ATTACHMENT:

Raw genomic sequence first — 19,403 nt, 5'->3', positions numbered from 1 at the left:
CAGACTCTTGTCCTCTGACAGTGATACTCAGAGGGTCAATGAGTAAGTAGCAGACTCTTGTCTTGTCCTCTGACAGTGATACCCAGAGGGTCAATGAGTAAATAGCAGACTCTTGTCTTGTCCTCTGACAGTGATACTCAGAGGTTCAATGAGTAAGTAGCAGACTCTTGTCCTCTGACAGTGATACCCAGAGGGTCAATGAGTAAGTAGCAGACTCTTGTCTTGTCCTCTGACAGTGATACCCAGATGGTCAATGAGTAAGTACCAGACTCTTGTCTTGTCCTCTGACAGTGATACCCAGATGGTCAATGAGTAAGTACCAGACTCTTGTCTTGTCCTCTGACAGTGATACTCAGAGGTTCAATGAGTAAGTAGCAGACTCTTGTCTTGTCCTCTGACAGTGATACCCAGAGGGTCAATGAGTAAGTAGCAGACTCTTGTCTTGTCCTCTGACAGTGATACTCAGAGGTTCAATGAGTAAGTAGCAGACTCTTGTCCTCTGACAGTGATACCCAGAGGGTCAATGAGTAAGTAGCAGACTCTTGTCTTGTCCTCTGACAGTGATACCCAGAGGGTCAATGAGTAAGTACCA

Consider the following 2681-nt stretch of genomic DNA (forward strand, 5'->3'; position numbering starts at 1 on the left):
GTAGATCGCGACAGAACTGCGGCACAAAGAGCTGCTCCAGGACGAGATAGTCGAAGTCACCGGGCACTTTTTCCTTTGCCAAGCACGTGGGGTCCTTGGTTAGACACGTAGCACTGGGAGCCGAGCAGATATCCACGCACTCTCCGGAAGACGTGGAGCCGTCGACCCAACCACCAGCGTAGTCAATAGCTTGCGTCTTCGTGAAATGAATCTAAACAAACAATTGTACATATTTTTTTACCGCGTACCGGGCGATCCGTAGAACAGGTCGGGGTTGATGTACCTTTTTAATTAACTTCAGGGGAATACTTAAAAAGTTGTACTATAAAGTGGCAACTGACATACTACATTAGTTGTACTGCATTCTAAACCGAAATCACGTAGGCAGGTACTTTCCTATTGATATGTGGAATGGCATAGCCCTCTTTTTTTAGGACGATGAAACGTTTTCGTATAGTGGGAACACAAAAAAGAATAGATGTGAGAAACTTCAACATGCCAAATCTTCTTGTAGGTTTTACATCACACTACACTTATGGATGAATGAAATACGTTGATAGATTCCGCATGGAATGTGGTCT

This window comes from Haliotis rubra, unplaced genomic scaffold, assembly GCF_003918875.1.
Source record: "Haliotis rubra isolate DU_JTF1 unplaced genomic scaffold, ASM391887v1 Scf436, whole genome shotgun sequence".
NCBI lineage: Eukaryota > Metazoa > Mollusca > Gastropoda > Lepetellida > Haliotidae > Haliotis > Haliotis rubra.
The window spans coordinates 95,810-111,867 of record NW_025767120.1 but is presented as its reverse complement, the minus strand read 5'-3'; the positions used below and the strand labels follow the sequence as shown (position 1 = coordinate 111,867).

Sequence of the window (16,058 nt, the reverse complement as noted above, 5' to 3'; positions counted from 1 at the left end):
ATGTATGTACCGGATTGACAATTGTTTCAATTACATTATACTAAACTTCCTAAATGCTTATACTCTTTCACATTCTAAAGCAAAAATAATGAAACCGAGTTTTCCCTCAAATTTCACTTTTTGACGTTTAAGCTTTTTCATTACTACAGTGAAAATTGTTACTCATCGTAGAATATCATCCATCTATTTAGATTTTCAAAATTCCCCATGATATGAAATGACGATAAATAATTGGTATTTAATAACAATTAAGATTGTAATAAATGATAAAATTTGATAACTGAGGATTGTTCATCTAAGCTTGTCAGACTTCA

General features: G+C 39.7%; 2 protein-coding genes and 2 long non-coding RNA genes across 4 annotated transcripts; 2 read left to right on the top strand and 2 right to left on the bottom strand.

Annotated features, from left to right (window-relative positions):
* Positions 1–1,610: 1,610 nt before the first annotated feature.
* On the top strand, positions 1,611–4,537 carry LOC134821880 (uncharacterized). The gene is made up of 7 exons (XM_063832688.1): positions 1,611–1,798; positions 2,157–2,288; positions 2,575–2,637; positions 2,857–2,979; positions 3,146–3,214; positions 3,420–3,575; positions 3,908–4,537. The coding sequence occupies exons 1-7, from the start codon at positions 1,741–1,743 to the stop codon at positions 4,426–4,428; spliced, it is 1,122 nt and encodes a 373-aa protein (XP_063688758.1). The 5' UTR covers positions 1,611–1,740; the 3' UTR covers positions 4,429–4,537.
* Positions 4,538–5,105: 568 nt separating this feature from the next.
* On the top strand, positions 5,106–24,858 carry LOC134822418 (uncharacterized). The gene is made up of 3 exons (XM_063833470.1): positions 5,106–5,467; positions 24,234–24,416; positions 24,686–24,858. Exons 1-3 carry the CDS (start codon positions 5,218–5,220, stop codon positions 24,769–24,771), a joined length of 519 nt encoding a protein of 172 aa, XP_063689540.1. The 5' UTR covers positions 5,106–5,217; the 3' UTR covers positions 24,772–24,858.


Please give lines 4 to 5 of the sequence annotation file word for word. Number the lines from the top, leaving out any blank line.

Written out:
GTAGATCGCGACAGAACTGCGGCACAAAGAGCTGCTCCAGGACGAGATAGTCGAAGTCACCGGGCACTTTTTCCTTTGCCAAGCACGTGGGGTCCTTGGTTAGACACGTAGCACTGGGAGCCGAGCAGATATCCACGCACTCTCCGGAAGACGTGGAGCCGTCGACCCAACCACCAGCGTAGTCAATAGCTTGCGTCTTCGTGAAATGAATCTAAACAAACAATTGTACATATTTTTTTACCGCGTACCGGGCGATCCGTAGAACAGGTCGGGGTTGATGTACCTTTTTAATTAACTTCAGGGGAATACTTAAAAAGTTGTACTATAAAGTGGCAACTGACATACTACATTAGTTGTACTGCATTCTAAACCGAAATCACGTAGGCAGGTACTTTCCTATTGATATGTGGAATGGCATAGCCCTCTTTTTTTAGGACGATGAAACGTTTTCGTATAGTGGGAACACAAAAAAGAATAGATGTGAGAAACTTCAACATGCCAAATCTTCTTGTAGGTTTTACATCACACTACACTTATGGATGAATGAAATACGTTGATAGATTCCGCATGGAATGTGGTCT

This window comes from Haliotis rubra, unplaced genomic scaffold, assembly GCF_003918875.1.